As a well-trained, rule-following author I was stuck: I had a written a book, "The Therapist's New Clothes" -- a memoir of training as a psychotherapist, and cautionary tale about the seductions of therapy -- and came close with publishers but never hit a match: it was small when they wanted big; unsettling when they wanted shocking; ironic when they wanted outrage. Editors who wanted it lamented that they would not get it past the marketing department.
The obedient side of me was willing to relinquish the book to the electronic drawer. You see, it was comforting to believe that there was this distinct entity called "a good book" that a writer aspired to and that an editor would recognize and embrace. But I could no longer believe that. From keeping up on publishing news I saw that while money was being invested and decisions were being made, no one really knew what people wanted to read or what books would sell. If a novel featuring a five-year-old magician heroine scored a large advance, you could be sure a slew of copycat projects would get signed on, despite the stated desire for "something different". So the question for me became: why should I allow my literary fate to be determined by what seemed an increasingly dysfunctional system?
I had to consider the book itself, which tells a story of reclaiming authority from someone in whom I had entrusted complete power -- in my case, a therapist. The construct of therapy ruled my life (my motto might well have been: "I free-associate; therefore I am") and the thought of leaving it was terrifying. Only when it became clear that for me to continue entrusting my self and soul therapy was untenable, did I begin to question the framework for healing that I had accepted on faith.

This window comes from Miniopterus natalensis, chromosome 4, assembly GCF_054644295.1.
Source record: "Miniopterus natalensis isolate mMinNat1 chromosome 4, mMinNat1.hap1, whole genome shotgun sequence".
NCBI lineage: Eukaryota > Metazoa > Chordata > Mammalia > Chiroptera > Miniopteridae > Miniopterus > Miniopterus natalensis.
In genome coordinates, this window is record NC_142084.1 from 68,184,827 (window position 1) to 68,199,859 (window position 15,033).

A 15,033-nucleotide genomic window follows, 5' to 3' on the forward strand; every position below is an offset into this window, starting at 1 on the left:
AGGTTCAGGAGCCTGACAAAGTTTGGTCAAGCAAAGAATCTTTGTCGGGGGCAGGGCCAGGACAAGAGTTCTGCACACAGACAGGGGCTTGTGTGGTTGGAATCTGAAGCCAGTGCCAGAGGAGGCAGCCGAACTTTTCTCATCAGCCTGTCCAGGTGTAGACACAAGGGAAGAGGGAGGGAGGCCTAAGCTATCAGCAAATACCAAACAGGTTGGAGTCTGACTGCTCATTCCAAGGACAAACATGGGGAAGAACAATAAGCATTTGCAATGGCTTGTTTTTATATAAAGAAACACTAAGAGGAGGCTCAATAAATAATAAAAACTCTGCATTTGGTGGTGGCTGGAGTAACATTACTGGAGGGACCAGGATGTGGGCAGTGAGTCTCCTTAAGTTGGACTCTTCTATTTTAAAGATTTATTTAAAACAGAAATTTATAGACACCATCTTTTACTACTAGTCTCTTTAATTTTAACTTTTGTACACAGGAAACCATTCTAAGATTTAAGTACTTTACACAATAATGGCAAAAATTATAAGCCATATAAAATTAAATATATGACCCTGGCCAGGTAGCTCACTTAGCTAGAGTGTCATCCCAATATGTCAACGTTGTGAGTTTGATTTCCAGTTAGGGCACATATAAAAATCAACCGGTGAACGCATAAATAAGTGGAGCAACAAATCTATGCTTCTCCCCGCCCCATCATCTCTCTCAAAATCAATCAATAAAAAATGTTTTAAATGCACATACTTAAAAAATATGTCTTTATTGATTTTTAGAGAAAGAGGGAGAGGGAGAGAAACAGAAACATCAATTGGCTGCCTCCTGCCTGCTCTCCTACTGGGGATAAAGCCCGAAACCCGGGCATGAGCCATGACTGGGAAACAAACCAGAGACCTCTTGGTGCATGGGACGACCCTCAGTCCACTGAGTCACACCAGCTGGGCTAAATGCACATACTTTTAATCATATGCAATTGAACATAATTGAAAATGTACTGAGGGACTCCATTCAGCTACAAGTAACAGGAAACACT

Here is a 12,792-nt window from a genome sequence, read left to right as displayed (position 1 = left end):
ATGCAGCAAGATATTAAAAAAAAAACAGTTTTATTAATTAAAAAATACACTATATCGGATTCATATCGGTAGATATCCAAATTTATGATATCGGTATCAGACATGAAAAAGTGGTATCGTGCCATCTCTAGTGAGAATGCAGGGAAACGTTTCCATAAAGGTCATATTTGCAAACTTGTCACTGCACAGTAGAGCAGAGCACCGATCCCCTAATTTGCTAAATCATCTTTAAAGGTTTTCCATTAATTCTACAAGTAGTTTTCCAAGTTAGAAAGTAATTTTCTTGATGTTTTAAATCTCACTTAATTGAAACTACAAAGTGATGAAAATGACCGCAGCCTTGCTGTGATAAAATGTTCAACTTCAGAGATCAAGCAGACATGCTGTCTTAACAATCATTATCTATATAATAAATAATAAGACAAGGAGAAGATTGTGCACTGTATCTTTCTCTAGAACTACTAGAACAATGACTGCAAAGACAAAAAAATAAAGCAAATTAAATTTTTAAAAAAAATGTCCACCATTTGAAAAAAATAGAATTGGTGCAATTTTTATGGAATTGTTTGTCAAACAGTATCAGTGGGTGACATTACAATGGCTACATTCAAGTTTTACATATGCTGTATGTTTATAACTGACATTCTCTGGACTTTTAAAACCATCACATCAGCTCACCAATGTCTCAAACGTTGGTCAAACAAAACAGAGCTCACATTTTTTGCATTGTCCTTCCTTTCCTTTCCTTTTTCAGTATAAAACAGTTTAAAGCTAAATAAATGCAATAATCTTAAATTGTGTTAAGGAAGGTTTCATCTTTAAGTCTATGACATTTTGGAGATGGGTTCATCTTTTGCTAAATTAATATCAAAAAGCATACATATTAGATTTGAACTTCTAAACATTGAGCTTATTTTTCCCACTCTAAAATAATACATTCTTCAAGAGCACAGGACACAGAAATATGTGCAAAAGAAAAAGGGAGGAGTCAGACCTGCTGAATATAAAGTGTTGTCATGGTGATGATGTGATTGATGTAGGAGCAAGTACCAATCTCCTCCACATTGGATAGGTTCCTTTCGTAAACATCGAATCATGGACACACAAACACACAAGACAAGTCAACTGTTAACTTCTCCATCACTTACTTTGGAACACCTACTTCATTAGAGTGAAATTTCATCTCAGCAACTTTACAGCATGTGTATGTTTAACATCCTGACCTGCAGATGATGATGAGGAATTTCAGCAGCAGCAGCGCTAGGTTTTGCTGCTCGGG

Like therapy, publishing is an institution with an evolving set of rules and strategies. I had learned the hard way that institutions, believe in them as we may, are not infallible. So, tentative about this though I was, I once again chose to take back the power and brought out my book using the Espresso Book Machine (it helped that my bookstore, The Northshire, was the first independent bookstore in the country to have one!) It's been incredibly rewarding to do so, and I recently gave a presentation at the Tools of Change For Publishing Conference on the implications of this publishing model. (I'll post about that next.)
Readers have responded powerfully to the book. Every once in a while I slip and find myself apologizing about its being independently published, but it turns out readers are not as hung up on those publishing brands as I thought. The same with writers (though every once in a while I sense that someone sees self-publishing as a disease they might catch--but this could be my own projection.) Not that I'm against conventional publishing. It's just that, same as with therapy, you've got to know when it's working for you and when it's time to go your own way.